The Office for Harmonization in the Internal Market (OHIM) has recently released its Annual Report for 2014 (the “Report”). OHIM is responsible for promoting and managing the protection of Community trade marks and Community designs.

Outlined below are some of the key observations from the Report.


Trade Marks

  • The average time to register a Community Trade Mark (CTM) has fallen from 6.3 months to under 5 months for CTMs filed via the standard track system;
  • CTMs filed via the fast track system were registered within four months;
  • The average time for an opposition decision has deceased from 18 weeks to 4.5 weeks since 2010.


  • Registered Community Designs were registered or published within 14 days of filing using the standard track system;
  • 30% of designs filed using the fast track system were registered within 48 hours.


Trade Marks

  • CTM applications increased by 4.4%;
  • 98% of CTM applications were filed electronically;
  • 25% of CTM applications were filed via the fast track system. In order to avail of the fast track system the application fees must be paid upfront and the goods and services are chosen from a harmonised database;
  • 12% of published CTM applications were opposed;
  • Less than 0.2% of the marks on the OHIM Register were the subject of cancellation actions;
  • 10% of Board of Appeal (BOA) decisions were appealed to the General Court with the General Court confirming 81% of BOA decisions;
  • Immediate download of certified copies of applications is expected to be available in the second quarter of 2015.


  • Design filings increased by 1%;
  • 30% of design applications availed of the fast track system;
  • 16% increase in the number of invalidity actions filed against designs.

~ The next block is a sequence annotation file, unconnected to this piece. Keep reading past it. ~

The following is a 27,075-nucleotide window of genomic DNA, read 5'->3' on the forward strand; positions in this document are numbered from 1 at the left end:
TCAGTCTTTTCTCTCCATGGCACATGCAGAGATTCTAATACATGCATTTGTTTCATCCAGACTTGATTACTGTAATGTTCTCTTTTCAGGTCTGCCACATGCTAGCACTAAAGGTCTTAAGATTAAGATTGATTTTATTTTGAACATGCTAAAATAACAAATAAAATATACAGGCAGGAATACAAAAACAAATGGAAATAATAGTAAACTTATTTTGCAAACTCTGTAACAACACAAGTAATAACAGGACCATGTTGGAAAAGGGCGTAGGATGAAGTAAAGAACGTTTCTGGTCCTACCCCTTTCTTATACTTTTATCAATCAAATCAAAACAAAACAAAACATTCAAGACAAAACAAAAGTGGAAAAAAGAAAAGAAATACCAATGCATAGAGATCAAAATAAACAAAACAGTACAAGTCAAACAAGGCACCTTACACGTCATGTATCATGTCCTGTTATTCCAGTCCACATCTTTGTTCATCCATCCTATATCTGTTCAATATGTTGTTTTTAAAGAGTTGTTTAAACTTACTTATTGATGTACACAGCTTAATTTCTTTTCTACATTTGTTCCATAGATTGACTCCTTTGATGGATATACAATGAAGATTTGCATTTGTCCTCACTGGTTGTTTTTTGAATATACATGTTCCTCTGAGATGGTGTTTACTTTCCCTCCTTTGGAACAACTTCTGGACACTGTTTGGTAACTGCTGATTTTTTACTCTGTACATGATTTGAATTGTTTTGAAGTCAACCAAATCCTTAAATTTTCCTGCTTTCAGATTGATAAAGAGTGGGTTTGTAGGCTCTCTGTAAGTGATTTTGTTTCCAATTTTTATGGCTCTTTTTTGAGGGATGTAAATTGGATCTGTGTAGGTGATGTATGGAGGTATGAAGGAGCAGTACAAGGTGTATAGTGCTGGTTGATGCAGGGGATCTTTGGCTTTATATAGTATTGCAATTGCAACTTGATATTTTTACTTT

• Anti-Counterfeiting Intelligence Support Tool (ACIST) database provides harmonised data on the seizure of goods suspected of infringing intellectual property rights. It gathers information from the relevant enforcement authorities in the Member States on custom seizures. The national data is then aggregated, compared, analysed and reported. Data is also being collected on seizures by the police within the Member States. This allows the relevant authorities and rights holders to get a clear overview and assists them in fighting counterfeit and piracy in a strategic and collaborative way. The aim is to collect information from the customs’ authorities and police of all Member States by the end of 2015;
  • The Enforcement Database (EDB) enables rights’ holders to securely upload and share information on their intellectual property rights, their products, and logistics to assist law enforcement authorities to recognise counterfeit goods and to take action. This database is currently used by 100 companies;
  • Case Law Database - OHIM is endeavouring to collect key IP enforcement related decisions from national offices to add to the case law database on the OHIM website;
  • Orphans Works Database - this database allows copyright holders to check if their work is being used and if they wish to put an end to its Orphan work status.